I spent decades fooling with individual stocks and if there is a mistake that can be made that I missed, well, it’s only ’cause I missed it.

      But the biggest eye opening experience was the time I spent working for an investment research firm. Our analysts were some of the best in the business. More than one had been honored in the press as “Analyst of the Year”

      Each focused on one, maybe two industries and perhaps 6-10 stocks. They lived and breathed these few companies.

      They knew each inside and out. They knew the top executives. They knew the middle-managers and the front line people. They knew the customers. They knew the suppliers. They knew the cute receptionists. They open access. They spoke to them all weekly. Sometimes daily. They had every resource available.

      They issued reports our institutional investor clients paid dearly for. And yet, predicting stock performance remained frustratingly elusive.

      Seeing this work in action, I was suddenly stunned at my hubris in thinking I could beat these guys, who in turn didn’t beat the market (we also ran mutual funds), working at it part-time, across multiple industries with info like last year’s 10K. If you’re interested I wrote more about this here: http://jlcollinsnh.com/2011/06/02/why-i-cant-pick-winning-stocks-and-you-cant-either/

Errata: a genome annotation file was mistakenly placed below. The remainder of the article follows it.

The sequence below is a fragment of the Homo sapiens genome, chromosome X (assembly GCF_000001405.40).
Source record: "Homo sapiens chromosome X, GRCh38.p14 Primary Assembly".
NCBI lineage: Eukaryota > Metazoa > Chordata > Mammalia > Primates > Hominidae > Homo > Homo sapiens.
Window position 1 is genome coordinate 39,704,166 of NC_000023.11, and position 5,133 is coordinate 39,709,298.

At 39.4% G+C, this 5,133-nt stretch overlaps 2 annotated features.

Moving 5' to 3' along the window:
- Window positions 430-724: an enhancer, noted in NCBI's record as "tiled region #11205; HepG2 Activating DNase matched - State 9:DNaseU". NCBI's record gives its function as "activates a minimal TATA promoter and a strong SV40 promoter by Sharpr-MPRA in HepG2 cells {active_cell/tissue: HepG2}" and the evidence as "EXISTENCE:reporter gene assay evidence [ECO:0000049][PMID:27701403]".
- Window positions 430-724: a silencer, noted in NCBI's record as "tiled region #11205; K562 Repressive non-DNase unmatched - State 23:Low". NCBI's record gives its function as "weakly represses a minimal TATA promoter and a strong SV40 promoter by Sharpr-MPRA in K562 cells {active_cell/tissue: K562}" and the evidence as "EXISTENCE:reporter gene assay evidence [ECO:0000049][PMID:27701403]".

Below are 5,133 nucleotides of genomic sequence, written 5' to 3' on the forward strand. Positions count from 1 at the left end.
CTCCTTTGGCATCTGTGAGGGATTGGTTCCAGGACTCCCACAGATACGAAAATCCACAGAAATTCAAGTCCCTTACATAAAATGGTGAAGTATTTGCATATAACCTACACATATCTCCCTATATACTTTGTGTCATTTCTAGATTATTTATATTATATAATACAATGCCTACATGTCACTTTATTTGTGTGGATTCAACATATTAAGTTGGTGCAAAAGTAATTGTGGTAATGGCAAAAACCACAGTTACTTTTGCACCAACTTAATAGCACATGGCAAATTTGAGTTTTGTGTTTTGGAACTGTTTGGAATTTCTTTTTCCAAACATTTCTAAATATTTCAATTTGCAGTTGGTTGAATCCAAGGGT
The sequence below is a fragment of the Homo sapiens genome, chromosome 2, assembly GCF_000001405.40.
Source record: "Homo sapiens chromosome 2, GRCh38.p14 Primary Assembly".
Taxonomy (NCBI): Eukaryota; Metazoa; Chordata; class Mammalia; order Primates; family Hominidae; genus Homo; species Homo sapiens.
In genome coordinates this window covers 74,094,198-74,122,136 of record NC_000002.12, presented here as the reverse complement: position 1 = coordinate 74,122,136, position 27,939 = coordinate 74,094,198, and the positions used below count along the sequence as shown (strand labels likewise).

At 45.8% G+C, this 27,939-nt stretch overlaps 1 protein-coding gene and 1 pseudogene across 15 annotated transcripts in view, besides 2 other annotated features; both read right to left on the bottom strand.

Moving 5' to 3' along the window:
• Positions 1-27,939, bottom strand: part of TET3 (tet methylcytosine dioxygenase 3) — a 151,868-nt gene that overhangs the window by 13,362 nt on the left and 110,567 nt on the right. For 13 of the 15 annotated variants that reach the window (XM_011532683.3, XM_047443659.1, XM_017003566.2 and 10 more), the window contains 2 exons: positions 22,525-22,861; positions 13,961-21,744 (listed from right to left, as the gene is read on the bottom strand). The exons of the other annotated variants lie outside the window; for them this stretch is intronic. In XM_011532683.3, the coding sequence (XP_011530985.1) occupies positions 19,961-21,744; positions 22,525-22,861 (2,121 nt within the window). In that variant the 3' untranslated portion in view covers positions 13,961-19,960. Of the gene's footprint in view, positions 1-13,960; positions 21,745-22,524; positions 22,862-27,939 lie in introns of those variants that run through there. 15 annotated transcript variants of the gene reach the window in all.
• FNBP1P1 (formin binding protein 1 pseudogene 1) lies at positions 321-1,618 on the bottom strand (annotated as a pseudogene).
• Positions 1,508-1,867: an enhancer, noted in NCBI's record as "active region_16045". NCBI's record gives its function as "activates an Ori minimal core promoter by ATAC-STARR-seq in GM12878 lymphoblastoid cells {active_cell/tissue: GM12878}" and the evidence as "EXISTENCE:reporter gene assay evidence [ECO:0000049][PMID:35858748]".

Index funds are a brilliant match to how the markets actually work and have been well proven over 40 years of hype-active challenges (after all, Wall Street makes huge money on active management and individual stock pickers).

      The only thing I can think of that might alter this is if indexing were to truly dominate the entire market. That might create an opportunity for an active management approach. But the chances of this happening are very remote, for reasons I discuss here: http://jlcollinsnh.com/2012/01/06/index-funds/

      Hope this helps!

      While you didn’t ask, but since you are a dividend growth investor, if you are interested here’s my take: http://jlcollinsnh.com/2011/12/27/dividend-growth-investing/

      Good luck in your journeys as well!
      jlcollinsnh recently posted…YNAB: Best Place to Work Ever?My Profile

  14. Jeremy says:

    Thank you Mr 1500 for sharing the Godfather’s wisdom with us

    Jim, if you decide to pursue a new path at any point, I think you could make some big bucks on the comedy circuit

    And wow, thank you for your amazing compliment. Speechless
    Jeremy recently posted…Reader Financial Review: Escape From New YorkMy Profile